A congressional committee responsible for investigating the 2012 terrorist attack that killed four Americans in Benghazi, Libya, has issued its final report.
Here are the five big takeaways from the U.S. House Select Committee on the Events Surrounding the 2012 Terrorist Attack in Benghazi, Libya, gleaned from a summary report by Reps. Jim Jordan, R-OH, and Mike Pompeo, R-KS.
1. Administration Misled Public Immediately and Continually
Even though U.S. officials — including Hillary Clinton — knew immediately that the siege in Benghazi was a highly coordinated terror attack, they chose to mislead the public with statements about spontaneous protests caused by a YouTube video.
The report indicates that political considerations were on the minds of State Department officials learning about the attack. Before the Benghazi attack even ended, State Department spokeswoman Victoria Nuland sent an email to two other, high-level Clinton aides, Jacob Sullivan and Phillipe Reines, that noted top Obama aide Ben Rhodes was worried or upset about Mitt Romney’s comments on the attack. As Jordan and Pompeo put it:
And so on this highly charged political stage — just 56 days before the presidential election — events forced the administration to make a choice about what to tell the American people: Tell the truth that heavily armed terrorists had killed one American and possibly kidnapped a second — and increase the risk of losing the election. Say we do not know what happened. Or blame a video-inspired protest by tying Benghazi to what had occurred earlier in the day in Cairo. The administration chose the third, a statement with the least factual support but that would help the most politically.
Obama’s reelection campaign was a prominent consideration, but Hillary Clinton’s signature policy achievement was her push to invade Libya, so the political ramifications were serious for her as well. As her Deputy Chief of Staff and Director of Policy Jacob Sullivan characterized it in 2011, Clinton had “leadership/ownership/stewardship of this country’s Libya policy from start to finish.” Buddy Sidney Blumenthal, who had business interests in Libya, praised Clinton for following his advice on invading Libya and encouraged her to take full credit for the invasion.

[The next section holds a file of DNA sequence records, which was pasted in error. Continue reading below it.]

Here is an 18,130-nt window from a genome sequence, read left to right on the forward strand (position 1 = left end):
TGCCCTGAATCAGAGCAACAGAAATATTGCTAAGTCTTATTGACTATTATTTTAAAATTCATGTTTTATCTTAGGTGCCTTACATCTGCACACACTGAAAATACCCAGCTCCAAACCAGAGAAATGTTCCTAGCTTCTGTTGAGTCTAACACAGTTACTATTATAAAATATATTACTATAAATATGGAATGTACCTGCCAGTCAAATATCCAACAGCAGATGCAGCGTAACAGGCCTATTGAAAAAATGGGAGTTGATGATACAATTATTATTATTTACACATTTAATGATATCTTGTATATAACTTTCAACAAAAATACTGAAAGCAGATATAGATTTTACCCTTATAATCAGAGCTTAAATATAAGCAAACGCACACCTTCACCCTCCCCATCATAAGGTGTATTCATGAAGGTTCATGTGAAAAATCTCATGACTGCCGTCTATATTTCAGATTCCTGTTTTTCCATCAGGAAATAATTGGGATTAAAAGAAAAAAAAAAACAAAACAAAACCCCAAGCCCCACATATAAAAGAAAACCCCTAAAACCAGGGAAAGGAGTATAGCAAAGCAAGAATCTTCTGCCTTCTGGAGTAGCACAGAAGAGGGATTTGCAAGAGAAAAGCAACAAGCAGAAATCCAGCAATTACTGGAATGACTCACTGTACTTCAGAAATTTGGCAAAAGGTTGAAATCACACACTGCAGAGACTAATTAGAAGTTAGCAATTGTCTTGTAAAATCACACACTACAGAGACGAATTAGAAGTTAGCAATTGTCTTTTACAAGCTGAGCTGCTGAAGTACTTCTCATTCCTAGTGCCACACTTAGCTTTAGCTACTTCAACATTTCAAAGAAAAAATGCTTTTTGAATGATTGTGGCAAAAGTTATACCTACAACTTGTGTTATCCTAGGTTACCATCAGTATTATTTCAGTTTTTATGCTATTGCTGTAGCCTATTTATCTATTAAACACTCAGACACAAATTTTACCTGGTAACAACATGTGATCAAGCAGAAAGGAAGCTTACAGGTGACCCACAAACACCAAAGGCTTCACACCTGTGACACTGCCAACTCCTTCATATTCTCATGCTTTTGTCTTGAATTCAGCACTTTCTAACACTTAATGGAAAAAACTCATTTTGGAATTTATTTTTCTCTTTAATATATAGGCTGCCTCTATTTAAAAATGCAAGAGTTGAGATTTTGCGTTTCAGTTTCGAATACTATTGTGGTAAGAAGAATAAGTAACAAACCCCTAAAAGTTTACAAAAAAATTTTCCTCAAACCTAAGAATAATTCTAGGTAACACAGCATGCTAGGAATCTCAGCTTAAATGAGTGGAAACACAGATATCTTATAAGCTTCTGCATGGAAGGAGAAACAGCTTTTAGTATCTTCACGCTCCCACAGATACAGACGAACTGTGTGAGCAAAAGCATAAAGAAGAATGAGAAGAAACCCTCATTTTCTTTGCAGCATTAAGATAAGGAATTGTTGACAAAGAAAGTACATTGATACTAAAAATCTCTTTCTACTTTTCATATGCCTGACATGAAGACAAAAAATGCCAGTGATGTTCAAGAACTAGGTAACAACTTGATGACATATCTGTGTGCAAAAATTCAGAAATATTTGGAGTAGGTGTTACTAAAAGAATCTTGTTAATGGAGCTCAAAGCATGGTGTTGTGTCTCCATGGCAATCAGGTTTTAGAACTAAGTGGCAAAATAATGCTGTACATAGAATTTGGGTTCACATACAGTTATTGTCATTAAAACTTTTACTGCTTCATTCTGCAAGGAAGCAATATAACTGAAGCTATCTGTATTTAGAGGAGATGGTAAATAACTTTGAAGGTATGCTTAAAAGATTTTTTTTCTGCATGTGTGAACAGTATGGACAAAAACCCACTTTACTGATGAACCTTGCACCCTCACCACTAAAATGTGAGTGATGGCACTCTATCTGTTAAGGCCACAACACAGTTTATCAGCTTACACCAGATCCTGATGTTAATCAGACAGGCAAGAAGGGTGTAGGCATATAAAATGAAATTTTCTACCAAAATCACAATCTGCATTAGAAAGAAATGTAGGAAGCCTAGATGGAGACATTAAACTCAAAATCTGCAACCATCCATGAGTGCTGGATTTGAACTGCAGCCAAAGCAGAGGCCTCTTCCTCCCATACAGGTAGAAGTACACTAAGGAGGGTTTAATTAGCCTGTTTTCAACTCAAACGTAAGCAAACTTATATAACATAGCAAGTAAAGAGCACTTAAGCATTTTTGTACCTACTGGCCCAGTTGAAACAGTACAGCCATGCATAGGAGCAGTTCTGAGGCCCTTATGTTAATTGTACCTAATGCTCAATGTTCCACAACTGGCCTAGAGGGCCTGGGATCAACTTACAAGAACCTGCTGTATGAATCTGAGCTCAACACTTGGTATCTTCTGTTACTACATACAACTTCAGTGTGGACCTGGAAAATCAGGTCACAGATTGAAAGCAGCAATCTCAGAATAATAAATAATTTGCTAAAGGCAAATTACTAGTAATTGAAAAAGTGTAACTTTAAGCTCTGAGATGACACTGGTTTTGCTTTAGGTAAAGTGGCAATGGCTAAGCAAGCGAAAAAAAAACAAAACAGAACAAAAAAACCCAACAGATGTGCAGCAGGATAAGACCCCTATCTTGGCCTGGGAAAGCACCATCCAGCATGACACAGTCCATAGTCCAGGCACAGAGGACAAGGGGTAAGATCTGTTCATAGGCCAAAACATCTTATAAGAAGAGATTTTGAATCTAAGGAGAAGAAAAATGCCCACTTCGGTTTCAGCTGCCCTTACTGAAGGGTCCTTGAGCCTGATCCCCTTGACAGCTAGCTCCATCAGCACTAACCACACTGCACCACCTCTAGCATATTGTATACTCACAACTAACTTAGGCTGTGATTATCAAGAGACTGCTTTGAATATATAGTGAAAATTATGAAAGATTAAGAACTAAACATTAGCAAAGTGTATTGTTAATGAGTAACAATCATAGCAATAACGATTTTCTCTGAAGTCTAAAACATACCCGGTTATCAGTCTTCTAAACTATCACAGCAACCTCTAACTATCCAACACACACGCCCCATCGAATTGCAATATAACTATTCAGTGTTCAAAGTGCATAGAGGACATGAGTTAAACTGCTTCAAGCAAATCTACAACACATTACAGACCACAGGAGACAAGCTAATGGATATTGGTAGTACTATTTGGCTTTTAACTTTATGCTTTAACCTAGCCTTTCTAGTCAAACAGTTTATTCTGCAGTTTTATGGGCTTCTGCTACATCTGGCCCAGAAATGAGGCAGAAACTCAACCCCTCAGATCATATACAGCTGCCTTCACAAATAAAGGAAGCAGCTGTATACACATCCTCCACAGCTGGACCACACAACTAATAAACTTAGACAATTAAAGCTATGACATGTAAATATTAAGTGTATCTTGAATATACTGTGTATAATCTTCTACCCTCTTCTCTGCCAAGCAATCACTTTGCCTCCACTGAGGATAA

The Benghazi committee shows that the administration told a public story designed to connect the attack to the video and protests in Cairo and a private story that acknowledged the reality that it was a terrorist attack. Clinton’s September 11 statement referred to a “response to inflammatory material posted on the Internet,” while internal documents about the al-Qaeda-like terror attack didn’t mention any video or protest.
Clinton’s public statement on September 12 again referred to “a response to inflammatory material posted on the Internet,” while her private chat with the Egyptian prime minister clearly said, “We know that the attack in Libya had nothing to do with the film. It was a planned attack – not a protest. … Based on the information we saw today, we believe the group that claimed responsibility for this was affiliated with al Qaeda.”
Each day it goes on like this: Clinton tells family members of those killed in Benghazi that the video was to blame, while privately admitting their deaths had nothing to do with a spontaneous protest of a video. Administration members’ public statements all talk about the video, while most private statements don’t.
One exception would be Ben Rhodes’ email that says, “Goals: To underscore that these protests are rooted in an Internet video, and not a broader failure of policy.”
But the administration’s misleading talking points were clear, such as Ambassador Susan Rice’s indignant claim on CNN’s “State of the Union” that “[F]irst of all, let’s be clear about what transpired here. What happened this week in Cairo, in Benghazi, in many parts of the region … was a result – a direct result of a heinous and offensive video that was widely disseminated.”
None of these public statements were true. Also, despite claims to the contrary, they did not accurately reflect changing intelligence reports, House members say.
2. Weak Benghazi Security Points to Clinton’s Political Considerations
It had already been reported that the Benghazi security situation was dire. House Republicans note that one State Department diplomatic security agent “viewed the situation as a ‘suicide mission’ where ‘there was a very good chance that everyone was going to die.'”